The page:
Cards are slowly evolving from a pin- to a fingerprint-powered Checking the authenticity. More system and the first country to test this technology is Cyprus. In fact, the Bank of Cyprus is running a pilot programme with 100 pre-selected customers. The Bank is still unsure of the wider deployment schedule as this will greatly depend on the trial’s final data.
Using Gemalto’s technology, the Bank of Cyprus might become the first country to use the “world’s first EMV biometric dual interface A transfer of funds which discharges an obligation on the part of a payer vis-à-vis a payee. More card.” This could facilitate user experience as it will no longer require consumers to memorize long pin numbers, and could compete with ApplePay via its Touch ID technology.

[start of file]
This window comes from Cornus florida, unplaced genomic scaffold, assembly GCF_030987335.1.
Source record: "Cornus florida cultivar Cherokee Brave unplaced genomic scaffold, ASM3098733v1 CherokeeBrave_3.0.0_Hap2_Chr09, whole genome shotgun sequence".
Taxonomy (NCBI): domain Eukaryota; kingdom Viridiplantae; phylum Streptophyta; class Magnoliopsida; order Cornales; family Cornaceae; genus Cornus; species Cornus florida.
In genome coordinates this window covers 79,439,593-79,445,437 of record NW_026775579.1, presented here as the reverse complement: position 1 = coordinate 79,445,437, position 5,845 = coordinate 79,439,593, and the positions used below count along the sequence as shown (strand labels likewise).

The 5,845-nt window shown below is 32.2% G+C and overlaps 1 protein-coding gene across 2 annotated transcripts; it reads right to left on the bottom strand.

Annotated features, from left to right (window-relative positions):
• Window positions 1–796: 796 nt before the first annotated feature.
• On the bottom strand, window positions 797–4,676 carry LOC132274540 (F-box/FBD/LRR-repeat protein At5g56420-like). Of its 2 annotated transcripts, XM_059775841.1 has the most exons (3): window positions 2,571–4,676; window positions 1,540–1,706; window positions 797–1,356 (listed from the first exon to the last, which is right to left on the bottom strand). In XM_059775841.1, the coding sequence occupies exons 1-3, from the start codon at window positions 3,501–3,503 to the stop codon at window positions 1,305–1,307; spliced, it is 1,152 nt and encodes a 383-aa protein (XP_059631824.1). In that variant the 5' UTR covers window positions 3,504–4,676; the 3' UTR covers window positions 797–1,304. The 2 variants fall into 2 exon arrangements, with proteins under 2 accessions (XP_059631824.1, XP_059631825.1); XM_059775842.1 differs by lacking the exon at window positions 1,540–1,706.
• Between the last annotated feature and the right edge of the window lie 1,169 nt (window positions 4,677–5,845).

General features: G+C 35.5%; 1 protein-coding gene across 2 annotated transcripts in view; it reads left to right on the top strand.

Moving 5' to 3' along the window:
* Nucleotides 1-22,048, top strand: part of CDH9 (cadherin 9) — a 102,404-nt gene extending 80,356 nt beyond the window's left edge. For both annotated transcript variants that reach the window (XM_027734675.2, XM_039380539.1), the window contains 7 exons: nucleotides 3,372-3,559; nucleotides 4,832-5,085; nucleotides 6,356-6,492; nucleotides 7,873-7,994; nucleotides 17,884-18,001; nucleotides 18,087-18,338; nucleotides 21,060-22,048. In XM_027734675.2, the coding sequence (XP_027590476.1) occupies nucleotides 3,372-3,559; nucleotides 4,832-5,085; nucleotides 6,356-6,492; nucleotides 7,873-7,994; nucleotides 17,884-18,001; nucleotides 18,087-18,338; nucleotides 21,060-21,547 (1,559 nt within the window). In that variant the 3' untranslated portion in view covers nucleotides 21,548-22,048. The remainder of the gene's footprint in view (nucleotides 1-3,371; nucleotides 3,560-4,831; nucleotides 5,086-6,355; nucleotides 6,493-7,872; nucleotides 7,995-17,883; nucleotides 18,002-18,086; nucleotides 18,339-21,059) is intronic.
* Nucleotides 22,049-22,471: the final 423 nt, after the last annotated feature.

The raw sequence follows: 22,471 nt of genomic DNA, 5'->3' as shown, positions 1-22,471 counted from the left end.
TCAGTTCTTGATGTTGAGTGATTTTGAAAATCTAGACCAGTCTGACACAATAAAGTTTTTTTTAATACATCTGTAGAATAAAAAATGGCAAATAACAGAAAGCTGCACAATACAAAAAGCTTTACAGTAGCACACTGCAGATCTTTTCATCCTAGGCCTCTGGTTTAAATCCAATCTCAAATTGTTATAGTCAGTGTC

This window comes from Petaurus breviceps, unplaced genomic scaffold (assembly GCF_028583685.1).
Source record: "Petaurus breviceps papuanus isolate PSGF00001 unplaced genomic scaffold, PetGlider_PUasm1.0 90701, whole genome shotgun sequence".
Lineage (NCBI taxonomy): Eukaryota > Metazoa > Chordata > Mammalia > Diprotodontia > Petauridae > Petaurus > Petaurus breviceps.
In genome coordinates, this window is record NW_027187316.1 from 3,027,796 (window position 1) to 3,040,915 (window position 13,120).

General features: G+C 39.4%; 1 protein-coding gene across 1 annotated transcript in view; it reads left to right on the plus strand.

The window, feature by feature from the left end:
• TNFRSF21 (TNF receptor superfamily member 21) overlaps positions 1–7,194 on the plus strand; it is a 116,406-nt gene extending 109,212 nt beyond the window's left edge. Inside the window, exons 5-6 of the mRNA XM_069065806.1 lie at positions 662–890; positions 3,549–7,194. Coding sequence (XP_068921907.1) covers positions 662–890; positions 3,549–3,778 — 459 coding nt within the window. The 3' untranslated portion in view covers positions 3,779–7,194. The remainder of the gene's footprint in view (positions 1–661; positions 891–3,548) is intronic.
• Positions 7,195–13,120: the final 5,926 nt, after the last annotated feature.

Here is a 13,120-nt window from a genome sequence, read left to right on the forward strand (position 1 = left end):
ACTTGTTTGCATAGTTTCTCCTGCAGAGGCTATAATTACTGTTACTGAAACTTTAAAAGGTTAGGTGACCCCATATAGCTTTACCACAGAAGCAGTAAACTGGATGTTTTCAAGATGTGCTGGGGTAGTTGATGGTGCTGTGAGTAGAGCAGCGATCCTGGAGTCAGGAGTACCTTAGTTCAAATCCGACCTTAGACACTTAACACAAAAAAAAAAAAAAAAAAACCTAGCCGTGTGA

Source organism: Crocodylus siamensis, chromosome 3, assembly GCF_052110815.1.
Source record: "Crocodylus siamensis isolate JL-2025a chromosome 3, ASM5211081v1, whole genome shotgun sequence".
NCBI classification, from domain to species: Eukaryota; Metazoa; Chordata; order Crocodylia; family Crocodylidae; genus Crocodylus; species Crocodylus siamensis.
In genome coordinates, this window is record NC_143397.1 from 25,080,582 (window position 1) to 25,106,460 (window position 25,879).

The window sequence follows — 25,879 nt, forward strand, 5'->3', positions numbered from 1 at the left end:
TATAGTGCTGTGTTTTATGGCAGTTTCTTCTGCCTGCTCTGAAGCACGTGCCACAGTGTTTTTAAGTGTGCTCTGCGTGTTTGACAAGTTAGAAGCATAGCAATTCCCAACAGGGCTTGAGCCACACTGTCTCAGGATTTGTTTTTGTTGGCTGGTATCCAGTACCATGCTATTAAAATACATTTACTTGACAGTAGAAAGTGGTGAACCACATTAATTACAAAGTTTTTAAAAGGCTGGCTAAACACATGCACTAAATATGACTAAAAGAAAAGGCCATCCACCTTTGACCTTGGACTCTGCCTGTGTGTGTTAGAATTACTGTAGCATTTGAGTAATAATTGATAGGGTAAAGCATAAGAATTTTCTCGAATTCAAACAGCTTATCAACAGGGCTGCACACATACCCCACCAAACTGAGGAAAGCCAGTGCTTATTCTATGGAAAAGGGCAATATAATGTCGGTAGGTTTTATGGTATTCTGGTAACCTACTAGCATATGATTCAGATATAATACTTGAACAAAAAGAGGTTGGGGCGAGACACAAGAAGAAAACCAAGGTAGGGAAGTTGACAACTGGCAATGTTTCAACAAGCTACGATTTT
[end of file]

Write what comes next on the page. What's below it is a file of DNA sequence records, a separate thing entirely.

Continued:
Although currently designed for debit cards, the biometric card could also revolutionize the ATM experience, speeding up the Money in physical form such as banknotes and coins. More withdrawal process significantly. In fact, the Bank of Cyprus debit cards are designed to work for both contactless and chip machine payments – which could apply to ATMs over time.
The fingerprint data is stored in the card and is verified by a sensor that is integrated into the card. Yet, the card is not powered by a battery, but rather by the payment terminal, making its use battery-free. At the time of payment, the biometric data stored in the card is compared with the fingerprint scan.
Customers wanting to have access to this technology in the future will be required to pay a €100 subscription fee and will need to See See-through register. More their fingerprint data once at a Bank of Cyprus branch.